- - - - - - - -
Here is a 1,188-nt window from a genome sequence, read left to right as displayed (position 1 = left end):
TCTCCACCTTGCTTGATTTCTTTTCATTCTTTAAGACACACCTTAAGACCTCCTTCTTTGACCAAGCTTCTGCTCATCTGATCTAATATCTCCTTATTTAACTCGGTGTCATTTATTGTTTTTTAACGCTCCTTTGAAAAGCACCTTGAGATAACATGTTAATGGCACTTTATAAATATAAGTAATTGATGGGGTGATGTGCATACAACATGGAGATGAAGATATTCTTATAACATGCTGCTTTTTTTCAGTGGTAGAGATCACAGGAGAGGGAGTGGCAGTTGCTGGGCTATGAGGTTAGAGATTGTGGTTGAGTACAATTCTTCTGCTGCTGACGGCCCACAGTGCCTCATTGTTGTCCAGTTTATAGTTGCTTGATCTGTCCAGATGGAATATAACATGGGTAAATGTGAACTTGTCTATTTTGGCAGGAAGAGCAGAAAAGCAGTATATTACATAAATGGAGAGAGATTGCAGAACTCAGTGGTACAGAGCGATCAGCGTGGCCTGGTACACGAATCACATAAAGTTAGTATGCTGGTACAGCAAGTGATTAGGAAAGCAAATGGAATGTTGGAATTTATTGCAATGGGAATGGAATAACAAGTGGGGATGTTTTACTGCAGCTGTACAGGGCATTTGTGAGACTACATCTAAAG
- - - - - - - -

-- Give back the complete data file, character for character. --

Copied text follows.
Here is a 1,188-nt window from a genome sequence, read left to right as displayed (position 1 = left end):
TCTCCACCTTGCTTGATTTCTTTTCATTCTTTAAGACACACCTTAAGACCTCCTTCTTTGACCAAGCTTCTGCTCATCTGATCTAATATCTCCTTATTTAACTCGGTGTCATTTATTGTTTTTTAACGCTCCTTTGAAAAGCACCTTGAGATAACATGTTAATGGCACTTTATAAATATAAGTAATTGATGGGGTGATGTGCATACAACATGGAGATGAAGATATTCTTATAACATGCTGCTTTTTTTCAGTGGTAGAGATCACAGGAGAGGGAGTGGCAGTTGCTGGGCTATGAGGTTAGAGATTGTGGTTGAGTACAATTCTTCTGCTGCTGACGGCCCACAGTGCCTCATTGTTGTCCAGTTTATAGTTGCTTGATCTGTCCAGATGGAATATAACATGGGTAAATGTGAACTTGTCTATTTTGGCAGGAAGAGCAGAAAAGCAGTATATTACATAAATGGAGAGAGATTGCAGAACTCAGTGGTACAGAGCGATCAGCGTGGCCTGGTACACGAATCACATAAAGTTAGTATGCTGGTACAGCAAGTGATTAGGAAAGCAAATGGAATGTTGGAATTTATTGCAATGGGAATGGAATAACAAGTGGGGATGTTTTACTGCAGCTGTACAGGGCATTTGTGAGACTACATCTAAAG